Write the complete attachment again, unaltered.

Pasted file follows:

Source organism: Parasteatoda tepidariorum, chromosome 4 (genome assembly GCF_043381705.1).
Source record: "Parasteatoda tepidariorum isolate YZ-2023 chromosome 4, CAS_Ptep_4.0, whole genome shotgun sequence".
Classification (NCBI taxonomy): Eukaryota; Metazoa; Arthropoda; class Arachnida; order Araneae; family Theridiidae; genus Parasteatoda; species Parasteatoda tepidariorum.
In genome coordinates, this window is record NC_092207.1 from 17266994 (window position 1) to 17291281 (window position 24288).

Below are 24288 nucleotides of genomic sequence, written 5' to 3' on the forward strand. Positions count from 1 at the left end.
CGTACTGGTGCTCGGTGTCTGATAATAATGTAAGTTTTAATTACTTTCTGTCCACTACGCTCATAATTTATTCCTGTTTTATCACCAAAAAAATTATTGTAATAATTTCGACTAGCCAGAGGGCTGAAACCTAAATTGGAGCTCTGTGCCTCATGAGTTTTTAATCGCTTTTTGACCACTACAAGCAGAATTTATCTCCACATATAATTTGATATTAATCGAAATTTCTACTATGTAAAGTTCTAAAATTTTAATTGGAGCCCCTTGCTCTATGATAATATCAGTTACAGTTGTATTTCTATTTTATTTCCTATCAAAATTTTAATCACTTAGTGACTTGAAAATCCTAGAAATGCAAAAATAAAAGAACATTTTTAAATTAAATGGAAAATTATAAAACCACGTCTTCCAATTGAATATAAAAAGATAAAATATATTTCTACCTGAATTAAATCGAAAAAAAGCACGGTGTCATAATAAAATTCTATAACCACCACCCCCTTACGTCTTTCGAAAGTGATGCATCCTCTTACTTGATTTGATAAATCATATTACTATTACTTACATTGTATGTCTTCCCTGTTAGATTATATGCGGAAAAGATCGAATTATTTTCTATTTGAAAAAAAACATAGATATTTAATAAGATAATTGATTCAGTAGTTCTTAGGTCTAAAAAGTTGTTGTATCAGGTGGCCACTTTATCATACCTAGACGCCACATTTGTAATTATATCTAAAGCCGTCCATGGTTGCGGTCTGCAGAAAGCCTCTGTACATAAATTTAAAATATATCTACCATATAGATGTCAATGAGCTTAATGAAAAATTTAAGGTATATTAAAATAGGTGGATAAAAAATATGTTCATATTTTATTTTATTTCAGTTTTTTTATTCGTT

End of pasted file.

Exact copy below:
Source organism: Parasteatoda tepidariorum, chromosome 4 (genome assembly GCF_043381705.1).
Source record: "Parasteatoda tepidariorum isolate YZ-2023 chromosome 4, CAS_Ptep_4.0, whole genome shotgun sequence".
Classification (NCBI taxonomy): Eukaryota; Metazoa; Arthropoda; class Arachnida; order Araneae; family Theridiidae; genus Parasteatoda; species Parasteatoda tepidariorum.
In genome coordinates, this window is record NC_092207.1 from 17266994 (window position 1) to 17291281 (window position 24288).

Below are 24288 nucleotides of genomic sequence, written 5' to 3' on the forward strand. Positions count from 1 at the left end.
CGTACTGGTGCTCGGTGTCTGATAATAATGTAAGTTTTAATTACTTTCTGTCCACTACGCTCATAATTTATTCCTGTTTTATCACCAAAAAAATTATTGTAATAATTTCGACTAGCCAGAGGGCTGAAACCTAAATTGGAGCTCTGTGCCTCATGAGTTTTTAATCGCTTTTTGACCACTACAAGCAGAATTTATCTCCACATATAATTTGATATTAATCGAAATTTCTACTATGTAAAGTTCTAAAATTTTAATTGGAGCCCCTTGCTCTATGATAATATCAGTTACAGTTGTATTTCTATTTTATTTCCTATCAAAATTTTAATCACTTAGTGACTTGAAAATCCTAGAAATGCAAAAATAAAAGAACATTTTTAAATTAAATGGAAAATTATAAAACCACGTCTTCCAATTGAATATAAAAAGATAAAATATATTTCTACCTGAATTAAATCGAAAAAAAGCACGGTGTCATAATAAAATTCTATAACCACCACCCCCTTACGTCTTTCGAAAGTGATGCATCCTCTTACTTGATTTGATAAATCATATTACTATTACTTACATTGTATGTCTTCCCTGTTAGATTATATGCGGAAAAGATCGAATTATTTTCTATTTGAAAAAAAACATAGATATTTAATAAGATAATTGATTCAGTAGTTCTTAGGTCTAAAAAGTTGTTGTATCAGGTGGCCACTTTATCATACCTAGACGCCACATTTGTAATTATATCTAAAGCCGTCCATGGTTGCGGTCTGCAGAAAGCCTCTGTACATAAATTTAAAATATATCTACCATATAGATGTCAATGAGCTTAATGAAAAATTTAAGGTATATTAAAATAGGTGGATAAAAAATATGTTCATATTTTATTTTATTTCAGTTTTTTTATTCGTT